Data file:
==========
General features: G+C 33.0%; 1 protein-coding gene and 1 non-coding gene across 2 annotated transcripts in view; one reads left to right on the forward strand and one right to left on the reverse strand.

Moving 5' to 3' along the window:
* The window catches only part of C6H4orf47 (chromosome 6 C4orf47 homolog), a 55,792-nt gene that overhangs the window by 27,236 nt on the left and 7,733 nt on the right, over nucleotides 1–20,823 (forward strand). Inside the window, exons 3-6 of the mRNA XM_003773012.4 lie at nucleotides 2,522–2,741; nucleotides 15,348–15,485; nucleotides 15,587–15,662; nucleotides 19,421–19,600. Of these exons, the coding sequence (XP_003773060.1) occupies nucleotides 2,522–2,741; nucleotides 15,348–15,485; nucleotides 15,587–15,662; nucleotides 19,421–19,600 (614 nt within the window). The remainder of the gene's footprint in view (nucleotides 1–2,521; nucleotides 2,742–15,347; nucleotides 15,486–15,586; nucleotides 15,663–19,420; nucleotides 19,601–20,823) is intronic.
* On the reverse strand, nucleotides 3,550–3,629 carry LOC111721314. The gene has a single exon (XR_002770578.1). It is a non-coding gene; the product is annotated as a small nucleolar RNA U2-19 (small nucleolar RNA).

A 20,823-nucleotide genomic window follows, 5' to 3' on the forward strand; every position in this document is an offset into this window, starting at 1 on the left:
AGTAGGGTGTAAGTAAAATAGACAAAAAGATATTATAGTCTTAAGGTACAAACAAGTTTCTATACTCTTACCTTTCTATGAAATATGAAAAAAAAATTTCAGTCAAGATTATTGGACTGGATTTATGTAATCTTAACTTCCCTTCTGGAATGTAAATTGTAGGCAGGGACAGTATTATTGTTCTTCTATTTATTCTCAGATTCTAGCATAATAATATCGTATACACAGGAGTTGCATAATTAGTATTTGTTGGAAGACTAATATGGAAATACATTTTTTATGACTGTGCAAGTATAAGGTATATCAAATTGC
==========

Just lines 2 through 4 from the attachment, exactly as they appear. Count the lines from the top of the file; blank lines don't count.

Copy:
Moving 5' to 3' along the window:
* The window catches only part of C6H4orf47 (chromosome 6 C4orf47 homolog), a 55,792-nt gene that overhangs the window by 27,236 nt on the left and 7,733 nt on the right, over nucleotides 1–20,823 (forward strand). Inside the window, exons 3-6 of the mRNA XM_003773012.4 lie at nucleotides 2,522–2,741; nucleotides 15,348–15,485; nucleotides 15,587–15,662; nucleotides 19,421–19,600. Of these exons, the coding sequence (XP_003773060.1) occupies nucleotides 2,522–2,741; nucleotides 15,348–15,485; nucleotides 15,587–15,662; nucleotides 19,421–19,600 (614 nt within the window). The remainder of the gene's footprint in view (nucleotides 1–2,521; nucleotides 2,742–15,347; nucleotides 15,486–15,586; nucleotides 15,663–19,420; nucleotides 19,601–20,823) is intronic.
* On the reverse strand, nucleotides 3,550–3,629 carry LOC111721314. The gene has a single exon (XR_002770578.1). It is a non-coding gene; the product is annotated as a small nucleolar RNA U2-19 (small nucleolar RNA).